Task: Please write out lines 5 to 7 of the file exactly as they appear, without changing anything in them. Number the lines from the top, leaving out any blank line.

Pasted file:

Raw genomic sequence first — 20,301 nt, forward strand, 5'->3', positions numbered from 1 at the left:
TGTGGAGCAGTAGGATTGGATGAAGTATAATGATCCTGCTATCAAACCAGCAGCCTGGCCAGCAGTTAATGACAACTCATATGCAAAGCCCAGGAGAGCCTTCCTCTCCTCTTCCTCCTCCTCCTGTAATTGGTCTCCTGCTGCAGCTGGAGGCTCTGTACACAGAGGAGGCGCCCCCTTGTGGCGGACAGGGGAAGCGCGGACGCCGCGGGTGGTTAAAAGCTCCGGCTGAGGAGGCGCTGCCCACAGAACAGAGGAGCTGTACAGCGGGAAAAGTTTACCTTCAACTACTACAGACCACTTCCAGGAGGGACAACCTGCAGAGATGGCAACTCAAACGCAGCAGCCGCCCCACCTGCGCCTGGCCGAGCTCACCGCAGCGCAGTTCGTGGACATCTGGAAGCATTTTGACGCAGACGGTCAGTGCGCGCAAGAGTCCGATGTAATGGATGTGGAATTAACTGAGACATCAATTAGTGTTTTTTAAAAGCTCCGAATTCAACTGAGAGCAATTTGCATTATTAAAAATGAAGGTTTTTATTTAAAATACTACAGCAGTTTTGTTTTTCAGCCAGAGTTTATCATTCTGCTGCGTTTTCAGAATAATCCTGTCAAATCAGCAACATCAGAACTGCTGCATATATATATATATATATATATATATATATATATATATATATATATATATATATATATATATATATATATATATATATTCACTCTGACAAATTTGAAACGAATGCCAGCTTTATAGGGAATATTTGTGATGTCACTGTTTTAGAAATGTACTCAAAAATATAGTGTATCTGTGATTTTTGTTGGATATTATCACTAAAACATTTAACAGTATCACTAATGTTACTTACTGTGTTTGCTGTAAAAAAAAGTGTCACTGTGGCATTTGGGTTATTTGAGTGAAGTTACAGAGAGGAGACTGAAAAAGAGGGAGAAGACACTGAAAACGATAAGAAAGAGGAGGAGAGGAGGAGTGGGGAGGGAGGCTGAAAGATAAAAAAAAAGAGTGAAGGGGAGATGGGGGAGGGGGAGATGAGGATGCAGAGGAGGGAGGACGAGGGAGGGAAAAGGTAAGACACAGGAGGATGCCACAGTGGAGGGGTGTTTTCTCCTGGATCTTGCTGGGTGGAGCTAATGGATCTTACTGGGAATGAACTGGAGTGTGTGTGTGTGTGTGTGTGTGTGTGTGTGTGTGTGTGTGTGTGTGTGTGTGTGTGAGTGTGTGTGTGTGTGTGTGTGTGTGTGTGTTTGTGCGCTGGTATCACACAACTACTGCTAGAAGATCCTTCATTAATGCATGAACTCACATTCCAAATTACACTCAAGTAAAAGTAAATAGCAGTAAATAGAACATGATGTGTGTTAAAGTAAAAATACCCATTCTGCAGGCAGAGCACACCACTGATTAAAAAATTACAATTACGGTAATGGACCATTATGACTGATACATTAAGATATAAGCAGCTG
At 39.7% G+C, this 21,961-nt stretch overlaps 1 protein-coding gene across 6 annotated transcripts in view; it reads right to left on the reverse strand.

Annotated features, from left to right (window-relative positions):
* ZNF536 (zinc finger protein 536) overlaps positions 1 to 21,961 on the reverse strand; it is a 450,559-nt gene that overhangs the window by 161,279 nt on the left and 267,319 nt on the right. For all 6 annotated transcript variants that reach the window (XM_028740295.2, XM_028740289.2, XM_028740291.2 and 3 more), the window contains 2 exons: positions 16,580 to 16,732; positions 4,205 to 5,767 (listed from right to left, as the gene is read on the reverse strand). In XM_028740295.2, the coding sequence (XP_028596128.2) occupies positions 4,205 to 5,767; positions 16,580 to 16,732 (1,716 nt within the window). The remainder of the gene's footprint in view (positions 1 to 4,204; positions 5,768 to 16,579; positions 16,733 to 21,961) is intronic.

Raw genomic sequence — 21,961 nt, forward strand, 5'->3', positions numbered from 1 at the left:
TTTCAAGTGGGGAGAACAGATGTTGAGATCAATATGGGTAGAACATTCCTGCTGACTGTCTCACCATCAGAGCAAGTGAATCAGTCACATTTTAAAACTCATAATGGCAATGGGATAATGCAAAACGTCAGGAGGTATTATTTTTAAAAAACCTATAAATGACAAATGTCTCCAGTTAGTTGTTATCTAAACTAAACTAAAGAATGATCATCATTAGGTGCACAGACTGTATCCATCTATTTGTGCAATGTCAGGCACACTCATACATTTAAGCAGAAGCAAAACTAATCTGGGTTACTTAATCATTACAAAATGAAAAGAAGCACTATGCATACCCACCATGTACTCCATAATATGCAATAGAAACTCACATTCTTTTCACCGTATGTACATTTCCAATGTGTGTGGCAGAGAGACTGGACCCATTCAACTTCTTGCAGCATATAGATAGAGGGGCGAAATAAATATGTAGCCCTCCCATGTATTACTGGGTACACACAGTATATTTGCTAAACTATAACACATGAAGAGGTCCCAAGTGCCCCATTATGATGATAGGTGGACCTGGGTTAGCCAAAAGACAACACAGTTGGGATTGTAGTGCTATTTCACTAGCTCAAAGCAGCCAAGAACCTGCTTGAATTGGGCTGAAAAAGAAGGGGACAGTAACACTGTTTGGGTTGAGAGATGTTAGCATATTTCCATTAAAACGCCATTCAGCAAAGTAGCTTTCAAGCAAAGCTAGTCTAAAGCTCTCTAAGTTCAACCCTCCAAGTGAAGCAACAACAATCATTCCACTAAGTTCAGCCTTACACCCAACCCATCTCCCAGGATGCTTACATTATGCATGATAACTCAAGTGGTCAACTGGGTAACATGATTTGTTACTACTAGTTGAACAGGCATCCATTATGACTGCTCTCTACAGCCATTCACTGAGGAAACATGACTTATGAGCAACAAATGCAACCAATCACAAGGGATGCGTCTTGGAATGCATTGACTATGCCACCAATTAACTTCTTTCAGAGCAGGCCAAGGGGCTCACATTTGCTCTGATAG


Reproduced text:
* ZNF536 (zinc finger protein 536) overlaps positions 1 to 21,961 on the reverse strand; it is a 450,559-nt gene that overhangs the window by 161,279 nt on the left and 267,319 nt on the right. For all 6 annotated transcript variants that reach the window (XM_028740295.2, XM_028740289.2, XM_028740291.2 and 3 more), the window contains 2 exons: positions 16,580 to 16,732; positions 4,205 to 5,767 (listed from right to left, as the gene is read on the reverse strand). In XM_028740295.2, the coding sequence (XP_028596128.2) occupies positions 4,205 to 5,767; positions 16,580 to 16,732 (1,716 nt within the window). The remainder of the gene's footprint in view (positions 1 to 4,204; positions 5,768 to 16,579; positions 16,733 to 21,961) is intronic.

Raw genomic sequence — 21,961 nt, forward strand, 5'->3', positions numbered from 1 at the left:
TTTCAAGTGGGGAGAACAGATGTTGAGATCAATATGGGTAGAACATTCCTGCTGACTGTCTCACCATCAGAGCAAGTGAATCAGTCACATTTTAAAACTCATAATGGCAATGGGATAATGCAAAACGTCAGGAGGTATTATTTTTAAAAAACCTATAAATGACAAATGTCTCCAGTTAGTTGTTATCTAAACTAAACTAAAGAATGATCATCATTAGGTGCACAGACTGTATCCATCTATTTGTGCAATGTCAGGCACACTCATACATTTAAGCAGAAGCAAAACTAATCTGGGTTACTTAATCATTACAAAATGAAAAGAAGCACTATGCATACCCACCATGTACTCCATAATATGCAATAGAAACTCACATTCTTTTCACCGTATGTACATTTCCAATGTGTGTGGCAGAGAGACTGGACCCATTCAACTTCTTGCAGCATATAGATAGAGGGGCGAAATAAATATGTAGCCCTCCCATGTATTACTGGGTACACACAGTATATTTGCTAAACTATAACACATGAAGAGGTCCCAAGTGCCCCATTATGATGATAGGTGGACCTGGGTTAGCCAAAAGACAACACAGTTGGGATTGTAGTGCTATTTCACTAGCTCAAAGCAGCCAAGAACCTGCTTGAATTGGGCTGAAAAAGAAGGGGACAGTAACACTGTTTGGGTTGAGAGATGTTAGCATATTTCCATTAAAACGCCATTCAGCAAAGTAGCTTTCAAGCAAAGCTAGTCTAAAGCTCTCTAAGTTCAACCCTCCAAGTGAAGCAACAACAATCATTCCACTAAGTTCAGCCTTACACCCAACCCATCTCCCAGGATGCTTACATTATGCATGATAACTCAAGTGGTCAACTGGGTAACATGATTTGTTACTACTAGTTGAACAGGCATCCATTATGACTGCTCTCTACAGCCATTCACTGAGGAAACATGACTTATGAGCAACAAATGCAACCAATCACAAGGGATGCGTCTTGGAATGCATTGACTATGCCACCAATTAACTTCTTTCAGAGCAGGCCAAGGGGCTCACATTTGCTCTGATAG